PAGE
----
There’s a unique way that New Orleanians enjoy life. They allow the pleasures of life–food, drink, music, camaraderie–to fully penetrate their minds and hearts. As a result, they just enjoy things more than most folks. New Orleanians are some of the most ALIVE people I’ve ever met. They’re also very present, rarely dwelling on anything for very long. Usually, it’s just too damned hot to dwell.

It’s for these reasons that I find it hard to understand why others don’t try harder to understand the challenges New Orleanians face trying to rebuild post-Katrina. Not only have they been physically devastated, the emotional devastation has to be crushing. To be promised hope and relief and help and to not receive it so long after the fact has to be demoralizing in a way I can’t comprehend. That’s why I’m thinking of going back. I’d like to do a story on one family’s struggle to rebuild. I’d like to get up close and personal as they make phone calls to federal agencies and visit the courthouse to fill out form after form. We have become an ADD society that only “sees” what’s happening in clips on TV. Once a clip is replaced by another, for most, the story is over. I’d like to go beyond the clip and take viewers through what it actually takes to get your house rebuilt in New Orleans.

Anyone have any suggestions about where I should do this?

Securing A Sense of Home

September 21, 2007 By: admin Category: Faith, General, Health, Living, Mom, New Orleans, Randomosity

We attach meaning and identification to things and events by giving them names. Mine was “my grandmother’s house.” I never saw my grandmother in her house. I saw her in a small apartment in an assisted living facility that I took for her home because I was so young. Later–after I was a bit older, but she still too frail to travel–I saw what had been her home, but I don’t remember going inside. It was the house where my father and uncle had grown up, it was the house where my grandmother had lived for many years. It was my grandmother’s house. But, growing up, it was important for me to SAY “my grandmother’s house” to indicate that the conversation that I was in could keep going, that I understood what “grandmother’s house” meant.

My own home is in New Haven, CT. Someone else lives in it now. And it’s in Paris, France – another place where someone else lives. And it’s in New York city, where I spent almost 20 years. And now, finally, it’s on Martha’s Vineyard – the house my parents retired to and where my father still lives. In some sense, as an aside, there is a room in Boston’s Mass General hospital that is a bit of home to me as it’s where my mother died. There will always be a piece of me there because there is a piece of her there.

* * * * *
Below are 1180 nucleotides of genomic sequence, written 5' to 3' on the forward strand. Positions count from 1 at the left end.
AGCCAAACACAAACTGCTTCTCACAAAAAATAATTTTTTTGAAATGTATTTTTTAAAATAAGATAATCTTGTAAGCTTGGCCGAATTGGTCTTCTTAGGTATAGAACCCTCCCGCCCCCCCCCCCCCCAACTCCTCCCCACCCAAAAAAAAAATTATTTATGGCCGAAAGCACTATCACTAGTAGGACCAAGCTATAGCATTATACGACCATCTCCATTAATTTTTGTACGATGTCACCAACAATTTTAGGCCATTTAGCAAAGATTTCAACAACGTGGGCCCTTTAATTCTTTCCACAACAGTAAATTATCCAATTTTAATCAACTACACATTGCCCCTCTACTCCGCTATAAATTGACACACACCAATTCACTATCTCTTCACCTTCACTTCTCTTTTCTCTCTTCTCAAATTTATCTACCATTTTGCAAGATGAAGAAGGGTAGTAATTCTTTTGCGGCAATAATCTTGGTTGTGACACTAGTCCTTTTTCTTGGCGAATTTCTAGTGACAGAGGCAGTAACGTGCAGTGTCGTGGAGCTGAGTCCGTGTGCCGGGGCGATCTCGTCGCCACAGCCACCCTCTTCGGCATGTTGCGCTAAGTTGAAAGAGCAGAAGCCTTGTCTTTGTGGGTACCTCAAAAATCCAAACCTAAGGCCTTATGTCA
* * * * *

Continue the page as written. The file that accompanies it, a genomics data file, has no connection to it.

We have to secure our sense of home or we can’t feel comfortable. We can survive, we were designed to do that, but we can’t be completely relaxed and, therefore, completely ourselves.

Several years ago my girlfriend and I lived in Brooklyn, NY. One night a largish stray kitten came to our ground floor bedroom window and meowed and meowed so loudly that we woke up. Then he came the next night, and the next, and the next… Finally, I let him in and led him to the bathroom as he wasn’t fixed and I didn’t want to have to clean up after he’d sprayed everywhere. I fed him, gave him water, and then slept on the bathroom floor with him that night so he wouldn’t be lonely. The next day, as we made breakfast, he jumped onto our bed and fell instantly asleep. I thought it was odd, as he’d gotten a good night’s sleep the night before, but, none-the-less-we closed the bedroom door to give him some quiet. After two hours I peeked inside the bedroom… he was still asleep. Two more hours later I peeked again… he was still asleep. The last time I peeked I watched as his limp, exhausted, little body twitched in dreams. I shut the door. “Mel,” as I came to call him, eventually woke up and all was well, but I never got the image out of my mind of this tiny, adorable, exhausted thing getting the first good night’s sleep he’d probably had since he was born. He was able to sleep because he was in a place he recognized as being safe.